### Singular and cellular chain complex

For $X$ a topological space, there is its singular simplicial complex.

More generally, for $S$ a simplicial set, there is the chain complex $S\cdot R$ of $R$ chains on a simplicial set.

### Of a simplicial abelian group

For ${A}_{•}$ a simplicial abelian group, there is a chain complex ${C}_{•}\left(A\right)$, the alternating face map complex, and a chain complex ${N}_{•}\left(A\right)$, the normalized chain complex of $A$.

The Dold-Kan correspondence says that this construction establishes an equivalence of categories between non-negatively-graded chain complexes and simplicial abelian groups.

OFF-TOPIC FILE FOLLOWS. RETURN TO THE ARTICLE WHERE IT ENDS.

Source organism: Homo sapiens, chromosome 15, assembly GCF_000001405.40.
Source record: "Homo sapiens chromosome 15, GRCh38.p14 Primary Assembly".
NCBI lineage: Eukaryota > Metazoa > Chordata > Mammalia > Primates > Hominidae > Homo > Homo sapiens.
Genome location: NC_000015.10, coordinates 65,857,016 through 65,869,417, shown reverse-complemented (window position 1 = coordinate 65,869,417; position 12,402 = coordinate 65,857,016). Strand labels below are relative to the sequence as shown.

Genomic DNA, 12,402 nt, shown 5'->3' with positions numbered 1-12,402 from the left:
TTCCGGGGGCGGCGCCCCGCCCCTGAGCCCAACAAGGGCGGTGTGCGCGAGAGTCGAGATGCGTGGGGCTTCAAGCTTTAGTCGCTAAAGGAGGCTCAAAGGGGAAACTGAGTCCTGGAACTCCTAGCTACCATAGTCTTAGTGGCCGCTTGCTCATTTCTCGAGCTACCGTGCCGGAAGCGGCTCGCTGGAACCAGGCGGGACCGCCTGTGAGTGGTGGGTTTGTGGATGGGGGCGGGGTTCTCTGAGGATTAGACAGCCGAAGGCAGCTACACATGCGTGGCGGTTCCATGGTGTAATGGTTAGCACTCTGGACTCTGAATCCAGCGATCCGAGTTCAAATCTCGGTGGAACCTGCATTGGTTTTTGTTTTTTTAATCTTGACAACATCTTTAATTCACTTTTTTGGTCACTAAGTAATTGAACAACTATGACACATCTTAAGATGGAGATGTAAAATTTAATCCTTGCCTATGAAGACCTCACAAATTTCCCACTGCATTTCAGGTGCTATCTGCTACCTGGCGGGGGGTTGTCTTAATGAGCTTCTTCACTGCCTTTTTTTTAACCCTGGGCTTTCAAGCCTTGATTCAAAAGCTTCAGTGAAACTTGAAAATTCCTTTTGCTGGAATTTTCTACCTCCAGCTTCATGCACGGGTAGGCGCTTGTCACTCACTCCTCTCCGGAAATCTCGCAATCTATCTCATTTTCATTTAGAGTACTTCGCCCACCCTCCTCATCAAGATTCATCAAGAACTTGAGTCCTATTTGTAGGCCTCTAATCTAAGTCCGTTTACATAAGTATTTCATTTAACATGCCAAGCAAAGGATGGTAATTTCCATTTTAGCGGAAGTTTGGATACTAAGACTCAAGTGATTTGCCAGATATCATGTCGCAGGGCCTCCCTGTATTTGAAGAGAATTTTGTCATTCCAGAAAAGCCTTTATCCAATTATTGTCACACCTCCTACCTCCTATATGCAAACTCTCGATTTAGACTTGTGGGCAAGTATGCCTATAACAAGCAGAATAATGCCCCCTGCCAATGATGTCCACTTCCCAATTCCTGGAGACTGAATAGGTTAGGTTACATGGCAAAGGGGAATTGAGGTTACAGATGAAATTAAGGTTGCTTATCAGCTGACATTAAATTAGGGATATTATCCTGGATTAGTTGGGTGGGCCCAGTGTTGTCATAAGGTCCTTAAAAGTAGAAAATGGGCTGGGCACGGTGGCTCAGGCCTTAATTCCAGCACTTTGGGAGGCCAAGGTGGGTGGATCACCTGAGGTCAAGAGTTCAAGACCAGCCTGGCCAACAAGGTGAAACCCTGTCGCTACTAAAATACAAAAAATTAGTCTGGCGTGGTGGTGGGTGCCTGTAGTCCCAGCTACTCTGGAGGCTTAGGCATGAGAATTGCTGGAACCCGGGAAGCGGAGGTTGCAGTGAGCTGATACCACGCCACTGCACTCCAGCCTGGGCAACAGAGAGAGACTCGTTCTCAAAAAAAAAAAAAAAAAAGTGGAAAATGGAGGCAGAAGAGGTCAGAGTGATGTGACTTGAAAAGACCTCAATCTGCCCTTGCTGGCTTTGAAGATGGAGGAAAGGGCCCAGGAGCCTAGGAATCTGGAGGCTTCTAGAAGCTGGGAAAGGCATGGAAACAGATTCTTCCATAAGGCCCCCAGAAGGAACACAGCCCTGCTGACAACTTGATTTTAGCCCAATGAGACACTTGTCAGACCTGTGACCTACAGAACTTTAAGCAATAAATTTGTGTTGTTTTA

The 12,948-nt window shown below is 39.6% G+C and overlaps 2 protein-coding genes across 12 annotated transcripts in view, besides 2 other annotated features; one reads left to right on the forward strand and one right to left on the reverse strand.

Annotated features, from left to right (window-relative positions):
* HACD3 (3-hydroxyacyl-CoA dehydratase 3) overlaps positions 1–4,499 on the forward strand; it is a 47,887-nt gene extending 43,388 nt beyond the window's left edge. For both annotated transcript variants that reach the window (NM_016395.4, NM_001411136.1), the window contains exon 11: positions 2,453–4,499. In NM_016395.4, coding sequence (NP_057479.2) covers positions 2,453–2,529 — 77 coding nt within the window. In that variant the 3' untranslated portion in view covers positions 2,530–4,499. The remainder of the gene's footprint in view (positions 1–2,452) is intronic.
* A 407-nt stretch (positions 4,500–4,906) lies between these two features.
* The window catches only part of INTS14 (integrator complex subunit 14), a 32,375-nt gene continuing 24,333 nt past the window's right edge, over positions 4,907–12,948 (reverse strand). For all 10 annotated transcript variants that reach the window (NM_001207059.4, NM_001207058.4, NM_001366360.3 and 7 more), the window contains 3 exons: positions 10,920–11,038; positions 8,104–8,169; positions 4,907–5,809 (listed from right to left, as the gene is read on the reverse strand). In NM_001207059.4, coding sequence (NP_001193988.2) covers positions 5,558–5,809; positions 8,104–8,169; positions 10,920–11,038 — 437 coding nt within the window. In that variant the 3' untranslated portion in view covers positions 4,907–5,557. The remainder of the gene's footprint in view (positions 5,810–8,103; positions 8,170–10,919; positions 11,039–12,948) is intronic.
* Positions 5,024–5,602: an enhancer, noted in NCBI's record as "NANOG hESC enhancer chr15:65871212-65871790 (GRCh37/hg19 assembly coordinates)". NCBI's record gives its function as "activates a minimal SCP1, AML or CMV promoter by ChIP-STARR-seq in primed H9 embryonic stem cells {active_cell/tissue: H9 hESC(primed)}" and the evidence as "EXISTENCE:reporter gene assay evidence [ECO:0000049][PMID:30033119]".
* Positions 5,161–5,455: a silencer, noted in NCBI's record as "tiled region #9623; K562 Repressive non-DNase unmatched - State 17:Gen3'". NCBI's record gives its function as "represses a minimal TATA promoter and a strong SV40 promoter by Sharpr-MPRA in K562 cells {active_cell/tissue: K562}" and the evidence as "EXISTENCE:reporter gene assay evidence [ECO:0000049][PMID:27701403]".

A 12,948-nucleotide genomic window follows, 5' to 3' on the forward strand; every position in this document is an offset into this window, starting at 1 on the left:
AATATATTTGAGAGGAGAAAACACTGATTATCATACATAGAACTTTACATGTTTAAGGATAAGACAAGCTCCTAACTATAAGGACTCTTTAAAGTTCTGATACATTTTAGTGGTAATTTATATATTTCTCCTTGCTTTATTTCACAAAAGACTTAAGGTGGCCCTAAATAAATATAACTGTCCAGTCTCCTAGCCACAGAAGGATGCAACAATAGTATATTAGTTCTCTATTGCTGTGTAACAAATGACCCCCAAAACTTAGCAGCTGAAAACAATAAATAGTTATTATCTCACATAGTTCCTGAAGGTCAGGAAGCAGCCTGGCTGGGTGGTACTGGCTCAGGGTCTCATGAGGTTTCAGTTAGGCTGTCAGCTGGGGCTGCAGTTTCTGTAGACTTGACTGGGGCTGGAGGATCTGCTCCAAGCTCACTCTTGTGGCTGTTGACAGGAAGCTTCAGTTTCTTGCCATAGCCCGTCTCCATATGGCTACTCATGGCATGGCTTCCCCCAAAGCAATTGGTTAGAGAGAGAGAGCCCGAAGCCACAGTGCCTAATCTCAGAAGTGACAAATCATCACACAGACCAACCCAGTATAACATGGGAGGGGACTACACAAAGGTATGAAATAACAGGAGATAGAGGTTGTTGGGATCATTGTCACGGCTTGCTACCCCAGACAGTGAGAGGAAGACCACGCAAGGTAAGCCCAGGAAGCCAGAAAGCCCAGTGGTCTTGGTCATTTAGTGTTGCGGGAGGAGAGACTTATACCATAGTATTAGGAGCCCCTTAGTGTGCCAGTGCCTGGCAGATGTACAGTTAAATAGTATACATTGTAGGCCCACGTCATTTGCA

## Properties

### Model structure

There is a model category structure on the category $\mathrm{Ch}\left(A\right)$ of chain complexes in an abelian category. Its homotopy category is the derived category of $A$.

${H}_{n}={Z}_{n}/{B}_{n}$(chain-)homology(cochain-)cohomology${H}^{n}={Z}^{n}/{B}^{n}$
${C}_{n}$chaincochain${C}^{n}$
${Z}_{n}\subset {C}_{n}$cyclecocycle${Z}^{n}\subset {C}^{n}$
${B}_{n}\subset {C}_{n}$boundarycoboundary${B}^{n}\subset {C}^{n}$

## References

A basic discussion is for instance in section 1.1 of

A more comprehensive discussion is in section 11 of

Revised on March 6, 2013 20:54:09 by Peter Le Fanu Lumsdaine (192.16.204.218)